Surviving Infidelity: Charging Neutral

I’m in the process of completing a study on how people best survive infidelity.

Surviving infidelity depends on the type of affair facing you as well as a myriad of other factors.

In my research I asked my readers to describe as best as they could, the key factors enabling them to survive the affair.

In this case study the woman points to charging neutral – a skill I teach in Break Free From the Affair – and her commitment to her daughter who was triangulated with the affair.

After reading, please bookmark and/or leave a comment. Others will appreciate your effort.

Here are comments from a wounded wife surviving the affair:

My sorrow was intensified by the fact that my 19 yr. old daughter was the one who discovered her father’s adultery with another married woman. In a brave effort to shelter me, she did not disclose the information for 2 years. Meanwhile her father knew that she knew, but he continued to live in what I can best describe as a narcissistic bubble of denial. She believed that if she kept quiet, he would eventually tell me the truth, but after 2 years of avoiding each others glances, she finally confronted him and told me. This man, who had been impotent for 9 years, had been given a handful of Viagra from a friend, and had behaved like a high school boy with his first six pack of beer, starting to date the “first one he could get.” He said that it was not adultery because “it happened on a golf trip.” He said that the only way to deal with problems like these are to repress them. At the time, I did not know it , but I began “charging neutral.” I felt I had to provide my daughter with at least one rational parent, so my behavior was directed primarily at helping her. I gradually got my husband to say that he was wrong and that he was sorry we got hurt. He to this day will never say that he was sorry for what he had actually done, only that we got hurt. Any attempts at discussion leads to him holding his hand over his face and walking away. I decided that he had no concept of how deeply he had hurt his daughter, so I knew that I would be the one to help her heal. I have told her that she must respect her father because he is her father, but he must earn respect as a person from her by his future actions. My daughter is now able to be cordial with my husband three years later, but I doubt they will ever be close. I can see that we have both gone through the stages of grief in our different ways. I was told that trauma like this can take 5 years to resolve and I believe it. I have frequent flashbacks to my husband’s actions. I know that my daughter will always have trust issues. I have tried to put her emotional health ahead of my own. By doing so, my daughter is now also my friend, and I am a stronger, wiser person. My message I guess is to step up, have the guts to accept what happened, because if you have children of any age, they need something in this world to respect, or they will never be able to see the difference between right and wrong. I continue to pray daily that my husband can look in the mirror and see himself as others see him. It is always possible to retrace your steps and make things right. I am grateful for your continued information on charging neutral. It truly works. The progress is gradual. I understand that you can never fix another person, only lead.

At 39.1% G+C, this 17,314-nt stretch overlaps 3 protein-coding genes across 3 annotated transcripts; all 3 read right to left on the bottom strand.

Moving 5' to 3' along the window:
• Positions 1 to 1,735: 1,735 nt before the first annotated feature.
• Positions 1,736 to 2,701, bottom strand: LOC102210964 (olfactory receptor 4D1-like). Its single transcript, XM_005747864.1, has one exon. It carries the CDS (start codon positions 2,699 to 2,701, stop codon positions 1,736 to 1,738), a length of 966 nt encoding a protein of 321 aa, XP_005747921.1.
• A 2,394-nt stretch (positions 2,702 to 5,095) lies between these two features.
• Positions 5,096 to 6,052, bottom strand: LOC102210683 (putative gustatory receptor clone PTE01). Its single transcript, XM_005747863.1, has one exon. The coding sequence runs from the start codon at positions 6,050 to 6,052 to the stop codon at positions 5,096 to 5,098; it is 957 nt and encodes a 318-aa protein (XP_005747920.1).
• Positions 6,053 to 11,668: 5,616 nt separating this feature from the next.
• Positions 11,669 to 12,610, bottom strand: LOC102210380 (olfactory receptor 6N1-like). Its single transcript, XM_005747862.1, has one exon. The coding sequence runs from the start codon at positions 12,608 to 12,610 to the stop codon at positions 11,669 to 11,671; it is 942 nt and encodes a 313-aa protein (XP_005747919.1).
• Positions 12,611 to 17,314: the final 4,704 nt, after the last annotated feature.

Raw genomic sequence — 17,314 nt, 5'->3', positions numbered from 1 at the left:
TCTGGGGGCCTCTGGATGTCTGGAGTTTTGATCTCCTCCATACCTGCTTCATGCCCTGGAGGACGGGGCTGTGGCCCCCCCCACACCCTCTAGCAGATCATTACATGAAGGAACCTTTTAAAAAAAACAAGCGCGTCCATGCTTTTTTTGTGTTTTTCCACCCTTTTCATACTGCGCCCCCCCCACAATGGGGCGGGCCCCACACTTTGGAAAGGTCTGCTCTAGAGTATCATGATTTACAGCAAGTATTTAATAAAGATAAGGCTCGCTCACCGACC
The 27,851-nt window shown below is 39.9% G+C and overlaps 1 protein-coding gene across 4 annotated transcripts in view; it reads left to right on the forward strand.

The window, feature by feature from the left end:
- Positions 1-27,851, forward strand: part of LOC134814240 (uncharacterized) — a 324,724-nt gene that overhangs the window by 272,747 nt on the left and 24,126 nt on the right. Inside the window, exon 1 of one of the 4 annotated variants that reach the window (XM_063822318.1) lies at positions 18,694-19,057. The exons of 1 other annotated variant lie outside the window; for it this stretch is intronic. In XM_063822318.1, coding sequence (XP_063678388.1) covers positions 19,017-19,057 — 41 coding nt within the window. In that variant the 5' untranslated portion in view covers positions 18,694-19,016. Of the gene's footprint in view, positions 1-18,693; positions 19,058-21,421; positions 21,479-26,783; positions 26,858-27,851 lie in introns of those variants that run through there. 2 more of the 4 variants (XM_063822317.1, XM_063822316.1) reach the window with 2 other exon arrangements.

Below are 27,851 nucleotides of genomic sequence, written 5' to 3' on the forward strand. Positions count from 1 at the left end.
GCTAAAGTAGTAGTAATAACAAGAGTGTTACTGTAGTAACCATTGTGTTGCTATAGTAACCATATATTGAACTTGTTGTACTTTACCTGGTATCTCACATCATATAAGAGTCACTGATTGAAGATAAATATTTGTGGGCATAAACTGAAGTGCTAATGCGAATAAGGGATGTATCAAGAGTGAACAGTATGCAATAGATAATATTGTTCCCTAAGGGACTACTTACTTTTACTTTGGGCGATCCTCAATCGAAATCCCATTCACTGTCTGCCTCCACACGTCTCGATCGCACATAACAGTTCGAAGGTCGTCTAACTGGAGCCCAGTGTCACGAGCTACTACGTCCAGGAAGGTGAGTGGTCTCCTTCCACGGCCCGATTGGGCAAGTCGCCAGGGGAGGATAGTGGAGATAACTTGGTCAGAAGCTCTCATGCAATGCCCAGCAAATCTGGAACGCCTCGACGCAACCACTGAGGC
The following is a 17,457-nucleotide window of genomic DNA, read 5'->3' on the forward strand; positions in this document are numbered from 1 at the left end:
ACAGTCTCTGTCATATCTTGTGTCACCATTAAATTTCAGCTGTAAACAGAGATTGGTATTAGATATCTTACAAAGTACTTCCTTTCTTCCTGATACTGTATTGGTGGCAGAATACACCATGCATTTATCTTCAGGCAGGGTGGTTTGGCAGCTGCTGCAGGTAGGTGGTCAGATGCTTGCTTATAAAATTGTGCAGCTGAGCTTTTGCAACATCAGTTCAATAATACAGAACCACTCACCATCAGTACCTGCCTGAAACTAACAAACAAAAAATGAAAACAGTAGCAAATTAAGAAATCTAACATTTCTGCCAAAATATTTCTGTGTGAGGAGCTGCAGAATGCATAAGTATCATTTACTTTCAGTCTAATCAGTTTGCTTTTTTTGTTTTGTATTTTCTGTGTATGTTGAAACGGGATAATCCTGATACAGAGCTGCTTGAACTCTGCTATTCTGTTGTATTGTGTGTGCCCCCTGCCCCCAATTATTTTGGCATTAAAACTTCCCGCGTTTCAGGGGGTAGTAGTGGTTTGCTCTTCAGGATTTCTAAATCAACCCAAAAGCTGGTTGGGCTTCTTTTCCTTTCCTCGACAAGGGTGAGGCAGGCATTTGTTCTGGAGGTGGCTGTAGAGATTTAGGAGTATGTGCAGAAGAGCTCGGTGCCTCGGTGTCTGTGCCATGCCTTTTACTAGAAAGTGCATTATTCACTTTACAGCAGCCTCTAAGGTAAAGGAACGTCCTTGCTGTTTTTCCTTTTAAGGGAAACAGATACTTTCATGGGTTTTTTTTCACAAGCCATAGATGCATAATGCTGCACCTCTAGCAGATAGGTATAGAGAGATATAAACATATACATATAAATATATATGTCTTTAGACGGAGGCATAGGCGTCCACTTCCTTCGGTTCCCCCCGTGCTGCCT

This entry was posted in Charging Neutral, Emotional Distance, Emotional Infidelity, Infidelity Coaching, Infidelity Marriage, Infidelity Pain, Learn How to Confront the Other Person, Marital Crisis and Self Esteem, Real Life Infidelity Stories, Surviving Infidelity, Types of Affairs and tagged , , , , . Bookmark the permalink.

21 Responses to Surviving Infidelity: Charging Neutral

  1. Geanie says:

    I can feel this woman’s pain. I know how much that kind of thing hurts. Our daughter discovered my husband’s porn addiction and had to tell me too. Even though my husband did realize the amount of pain he caused both in me and our daugher, because I refused to hide my emotions, I suspect that she will have great difficulty trusting any man now. My husband’s continued use of porn must be a can’t say no type of adultry. I would normally be quiet and absorb the pain without much interaction other than rage, or I would just leave and say nothing at all. I didn’t do either. I finally let all the years of pain, 28 of them, out and let him experience the results of his behavior. I let him know that he had distanced me each time I knew of his behavior and that the love I felt for him was constantly diminishing…and that if he continued I would cease to love him in any way and just want to never see him again. I know this is true of me. He has drastically changed. He quit the porn. He quit the “all about me” behavior. And, for the first time in our 28 years together deserves at least some respect. I hate that it damaged our daughter though…and I’m not sure what I can do to help that other than to let her know that all men are not like he was.